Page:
It says nothing of the diversity of genres and topics which I’m actually quite proud of. I’ve always liked reading widely, I think it’s good for my writing among other things.
It says nothing of my attempt to read in different languages, (starting an Italian novel I’ve yet to finish and managing to finish two in Spanish.)
It says nothing of the books that I felt found me at the best time to read them, and it doesn’t highlight my favorites. So I’ll take this opportunity to do just that.
I find it very hard to rank them as they are all quite different, but here are some of my favorites from this year:
- The Anatomy of Anxiety by Ellen Vora: A doctor that talks to you like your best friend would, I liked how Vora was able to explain medical things in everyday terms. She invites us to see that while anxiety can lead to negative effects on our body, our body and environment can also lead to anxiety. It’s a two-way street.
- The Secret Lives of Color by Kassia St Clair: this book tells the fun and often strange stories behind 75 different shades and hues. A great invitation to see everyday colors through different eyes.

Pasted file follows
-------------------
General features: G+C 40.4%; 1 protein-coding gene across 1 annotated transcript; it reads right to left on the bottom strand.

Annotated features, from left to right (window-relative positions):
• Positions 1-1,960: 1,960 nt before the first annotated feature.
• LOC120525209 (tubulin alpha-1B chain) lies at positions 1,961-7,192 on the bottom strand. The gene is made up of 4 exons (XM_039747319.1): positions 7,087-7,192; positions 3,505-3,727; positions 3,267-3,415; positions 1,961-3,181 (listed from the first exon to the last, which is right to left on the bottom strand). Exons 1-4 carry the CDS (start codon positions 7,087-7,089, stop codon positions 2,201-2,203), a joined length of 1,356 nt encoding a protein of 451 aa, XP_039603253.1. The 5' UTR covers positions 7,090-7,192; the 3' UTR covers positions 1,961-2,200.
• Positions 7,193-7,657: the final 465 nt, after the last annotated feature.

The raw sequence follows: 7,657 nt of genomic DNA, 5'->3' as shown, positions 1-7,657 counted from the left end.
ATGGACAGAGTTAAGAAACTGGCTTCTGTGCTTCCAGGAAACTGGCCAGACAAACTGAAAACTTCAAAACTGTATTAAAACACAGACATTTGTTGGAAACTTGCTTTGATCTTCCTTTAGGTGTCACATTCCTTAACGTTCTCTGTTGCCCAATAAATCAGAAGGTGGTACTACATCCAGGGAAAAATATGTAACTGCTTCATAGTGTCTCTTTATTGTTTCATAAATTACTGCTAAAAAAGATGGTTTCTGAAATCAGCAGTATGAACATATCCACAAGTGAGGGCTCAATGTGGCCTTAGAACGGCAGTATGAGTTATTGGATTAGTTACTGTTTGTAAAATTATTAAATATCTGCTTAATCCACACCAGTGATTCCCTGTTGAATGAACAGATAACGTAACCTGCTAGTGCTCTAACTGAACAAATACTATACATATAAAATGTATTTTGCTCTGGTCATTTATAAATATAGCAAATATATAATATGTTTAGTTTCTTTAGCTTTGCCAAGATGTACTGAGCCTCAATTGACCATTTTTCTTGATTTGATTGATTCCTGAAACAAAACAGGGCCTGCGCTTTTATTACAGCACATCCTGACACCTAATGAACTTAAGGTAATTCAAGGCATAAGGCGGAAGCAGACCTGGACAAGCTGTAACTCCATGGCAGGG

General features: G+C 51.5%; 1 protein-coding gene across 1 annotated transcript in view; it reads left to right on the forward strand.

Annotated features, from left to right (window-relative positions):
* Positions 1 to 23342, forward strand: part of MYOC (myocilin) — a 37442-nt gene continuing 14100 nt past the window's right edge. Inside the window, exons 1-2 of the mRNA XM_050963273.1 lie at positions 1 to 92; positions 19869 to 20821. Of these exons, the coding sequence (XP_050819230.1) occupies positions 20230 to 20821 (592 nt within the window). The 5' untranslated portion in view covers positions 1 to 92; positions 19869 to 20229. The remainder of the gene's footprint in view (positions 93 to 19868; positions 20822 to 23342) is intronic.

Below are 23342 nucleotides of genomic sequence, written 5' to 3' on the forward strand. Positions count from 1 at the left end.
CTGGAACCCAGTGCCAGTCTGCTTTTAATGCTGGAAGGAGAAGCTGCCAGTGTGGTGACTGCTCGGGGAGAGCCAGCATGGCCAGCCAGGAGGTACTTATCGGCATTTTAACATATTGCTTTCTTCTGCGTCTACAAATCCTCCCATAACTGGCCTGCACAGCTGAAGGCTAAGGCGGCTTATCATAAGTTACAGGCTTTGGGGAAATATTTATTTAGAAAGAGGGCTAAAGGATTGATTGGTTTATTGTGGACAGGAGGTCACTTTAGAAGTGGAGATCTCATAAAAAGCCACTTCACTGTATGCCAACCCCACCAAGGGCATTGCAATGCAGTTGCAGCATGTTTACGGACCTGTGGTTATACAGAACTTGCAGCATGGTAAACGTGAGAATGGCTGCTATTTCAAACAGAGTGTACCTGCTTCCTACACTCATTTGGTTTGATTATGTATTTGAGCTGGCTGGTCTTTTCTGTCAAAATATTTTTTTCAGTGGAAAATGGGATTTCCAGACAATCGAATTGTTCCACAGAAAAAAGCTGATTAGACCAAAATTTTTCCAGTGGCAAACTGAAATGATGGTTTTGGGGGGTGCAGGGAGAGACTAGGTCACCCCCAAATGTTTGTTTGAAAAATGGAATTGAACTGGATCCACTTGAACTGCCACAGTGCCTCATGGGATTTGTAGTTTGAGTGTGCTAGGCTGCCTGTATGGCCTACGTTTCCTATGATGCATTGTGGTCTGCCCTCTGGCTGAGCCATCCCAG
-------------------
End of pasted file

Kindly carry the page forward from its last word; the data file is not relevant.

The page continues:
- Nabokov’s Favorite word is Mauve by Ben Blatt: Not sure how I came across this one, but I’m glad I did. Blatt leveraged data analysis on thousands of books to answer questions such as: if our favorite authors follow conventional writing advice about using adverbs and exclamation points; if men and women write differently; which words were most commonly used by famous authors and other similar queries. I highly recommend it for readers and writers. (You can find a bit more info in this post)
- Conversations on Love by Natasha Lunn: In this collection of interviews with authors and relationship experts, Lunn looks at love and relationships in the broadest sense. I really liked how she articulated different ideas about love, definitely a book that leaves you with something to think about.